This brings us to the Defender that threw a check engine light after two days and 167 miles (269 kilometers). To make a long story short, not even Land Rover could figure out what was wrong with the brand-new utility vehicle.
Turning our attention back to the Bronco vs. Wrangler showdown, Tommy makes a case for the 3.6-liter Pentastar V6 over the 2.3-liter EcoBoost four-cylinder turbo. More to the point, he argues that a free-breathing motor of a larger displacement is more reliable in the long run than a force-fed motor.
In theory, it’s a correct assumption. But in the real world, don’t forget that Stellantis North America uses engine technologies from the Fiat Chrysler Automobiles era. And as we all know, FCA is not a byword for reliability.
Another purchasing factor was the Wrangler’s straightforward canvas top, which is a factory no-cost option. The Ford Motor Company, in its infinite wisdom, sells the two-door Bronco with a hardtop at the time of reporting.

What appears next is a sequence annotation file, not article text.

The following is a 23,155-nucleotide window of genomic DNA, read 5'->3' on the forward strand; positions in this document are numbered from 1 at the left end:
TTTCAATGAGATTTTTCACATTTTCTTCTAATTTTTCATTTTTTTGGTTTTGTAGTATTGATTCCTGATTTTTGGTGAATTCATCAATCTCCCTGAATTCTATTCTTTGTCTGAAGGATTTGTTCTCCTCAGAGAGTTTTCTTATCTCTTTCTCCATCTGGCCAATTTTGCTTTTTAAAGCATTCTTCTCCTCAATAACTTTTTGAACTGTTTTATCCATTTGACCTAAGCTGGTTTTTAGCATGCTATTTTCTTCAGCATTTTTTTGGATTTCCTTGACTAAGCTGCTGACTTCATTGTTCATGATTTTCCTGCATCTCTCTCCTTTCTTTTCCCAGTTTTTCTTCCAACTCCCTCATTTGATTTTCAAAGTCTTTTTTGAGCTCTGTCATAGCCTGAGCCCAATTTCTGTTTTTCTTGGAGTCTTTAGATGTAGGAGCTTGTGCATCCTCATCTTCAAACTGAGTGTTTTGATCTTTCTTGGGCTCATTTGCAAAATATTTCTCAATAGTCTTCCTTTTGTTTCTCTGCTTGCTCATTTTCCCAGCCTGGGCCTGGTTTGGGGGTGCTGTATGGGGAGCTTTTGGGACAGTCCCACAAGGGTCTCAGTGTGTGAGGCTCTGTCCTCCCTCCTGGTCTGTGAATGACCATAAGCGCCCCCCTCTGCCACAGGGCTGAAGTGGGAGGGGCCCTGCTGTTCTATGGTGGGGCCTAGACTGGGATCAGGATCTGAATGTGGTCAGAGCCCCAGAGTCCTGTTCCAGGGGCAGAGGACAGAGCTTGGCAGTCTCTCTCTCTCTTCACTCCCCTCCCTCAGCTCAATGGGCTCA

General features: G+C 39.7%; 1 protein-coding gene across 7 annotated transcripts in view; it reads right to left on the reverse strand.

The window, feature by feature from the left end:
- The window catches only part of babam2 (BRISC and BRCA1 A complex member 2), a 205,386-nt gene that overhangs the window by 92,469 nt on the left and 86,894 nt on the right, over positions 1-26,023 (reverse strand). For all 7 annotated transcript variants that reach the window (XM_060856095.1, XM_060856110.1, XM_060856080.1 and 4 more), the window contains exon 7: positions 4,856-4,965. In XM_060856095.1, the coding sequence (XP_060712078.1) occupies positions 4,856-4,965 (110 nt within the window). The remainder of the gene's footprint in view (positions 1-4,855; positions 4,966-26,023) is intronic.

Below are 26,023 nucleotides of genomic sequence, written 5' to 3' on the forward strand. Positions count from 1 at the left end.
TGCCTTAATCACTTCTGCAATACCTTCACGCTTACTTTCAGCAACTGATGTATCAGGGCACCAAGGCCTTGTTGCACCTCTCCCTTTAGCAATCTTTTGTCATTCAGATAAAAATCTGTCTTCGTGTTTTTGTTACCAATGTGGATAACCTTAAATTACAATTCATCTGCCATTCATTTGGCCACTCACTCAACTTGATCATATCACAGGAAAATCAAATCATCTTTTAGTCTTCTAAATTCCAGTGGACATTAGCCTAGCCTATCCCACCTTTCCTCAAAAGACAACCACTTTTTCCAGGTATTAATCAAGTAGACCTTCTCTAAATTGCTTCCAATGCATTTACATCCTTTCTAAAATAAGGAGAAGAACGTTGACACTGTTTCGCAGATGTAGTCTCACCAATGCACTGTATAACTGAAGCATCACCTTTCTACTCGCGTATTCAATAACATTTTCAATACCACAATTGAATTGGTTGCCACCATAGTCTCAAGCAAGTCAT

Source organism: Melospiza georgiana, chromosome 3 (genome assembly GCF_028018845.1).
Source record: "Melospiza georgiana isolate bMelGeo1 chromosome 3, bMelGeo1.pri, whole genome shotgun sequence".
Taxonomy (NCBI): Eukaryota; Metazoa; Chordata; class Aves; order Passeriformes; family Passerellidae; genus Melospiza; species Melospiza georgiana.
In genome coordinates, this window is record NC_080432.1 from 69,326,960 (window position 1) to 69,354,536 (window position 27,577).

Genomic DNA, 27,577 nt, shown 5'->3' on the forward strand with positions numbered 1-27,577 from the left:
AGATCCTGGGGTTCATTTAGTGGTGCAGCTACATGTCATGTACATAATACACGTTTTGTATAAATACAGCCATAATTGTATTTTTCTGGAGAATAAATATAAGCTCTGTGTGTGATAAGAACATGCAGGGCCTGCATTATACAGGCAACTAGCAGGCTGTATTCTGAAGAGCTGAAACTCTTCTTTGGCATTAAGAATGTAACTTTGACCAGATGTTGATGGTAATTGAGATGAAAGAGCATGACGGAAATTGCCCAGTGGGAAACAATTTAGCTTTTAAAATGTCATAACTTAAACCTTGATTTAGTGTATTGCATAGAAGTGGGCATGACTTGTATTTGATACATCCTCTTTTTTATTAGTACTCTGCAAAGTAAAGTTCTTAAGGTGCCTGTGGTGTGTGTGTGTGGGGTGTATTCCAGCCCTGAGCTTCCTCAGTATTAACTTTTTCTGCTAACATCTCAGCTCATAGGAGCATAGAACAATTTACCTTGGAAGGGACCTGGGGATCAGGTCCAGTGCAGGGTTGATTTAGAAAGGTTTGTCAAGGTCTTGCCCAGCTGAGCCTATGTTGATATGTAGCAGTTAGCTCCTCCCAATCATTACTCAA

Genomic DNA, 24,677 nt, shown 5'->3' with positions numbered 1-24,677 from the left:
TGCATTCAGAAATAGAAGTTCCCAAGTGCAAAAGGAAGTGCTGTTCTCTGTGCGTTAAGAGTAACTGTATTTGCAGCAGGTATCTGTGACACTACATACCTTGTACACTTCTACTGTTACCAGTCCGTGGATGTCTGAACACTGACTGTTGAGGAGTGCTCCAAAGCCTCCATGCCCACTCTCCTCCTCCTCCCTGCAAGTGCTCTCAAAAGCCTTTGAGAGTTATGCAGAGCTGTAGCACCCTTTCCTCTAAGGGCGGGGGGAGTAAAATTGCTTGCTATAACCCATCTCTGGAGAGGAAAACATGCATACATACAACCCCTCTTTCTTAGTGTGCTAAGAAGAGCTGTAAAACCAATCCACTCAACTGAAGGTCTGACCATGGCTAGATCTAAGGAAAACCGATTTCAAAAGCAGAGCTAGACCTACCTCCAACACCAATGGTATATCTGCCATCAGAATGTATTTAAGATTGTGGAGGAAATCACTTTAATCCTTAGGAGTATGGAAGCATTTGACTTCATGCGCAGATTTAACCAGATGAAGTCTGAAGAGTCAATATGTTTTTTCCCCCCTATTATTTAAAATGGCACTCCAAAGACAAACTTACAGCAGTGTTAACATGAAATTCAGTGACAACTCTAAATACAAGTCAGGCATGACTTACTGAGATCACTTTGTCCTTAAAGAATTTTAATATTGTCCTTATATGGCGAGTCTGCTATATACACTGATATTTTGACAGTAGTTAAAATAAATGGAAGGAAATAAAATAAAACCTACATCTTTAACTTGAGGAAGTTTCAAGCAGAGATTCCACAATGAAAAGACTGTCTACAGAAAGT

The first-ever new vehicle Tommy bought with his own money is also considered inferior to the Bronco in terms of on-road driving, but in truth, even the big-tired Rubicon feels alright on public roads. And finally, a new Wrangler can be purchased off the lot while many Ford Bronco customers will be pushed into the 2022 model year because of the sky-high demand.
The red-painted Wrangler that Tommy made his own is a Willys Sport trim, which retails from $31,145 excluding destination charge. With just a couple of options, including the Customer Preferred Package and air conditioning, the total price of his two-door Wrangler is $33,935 including the freight tax.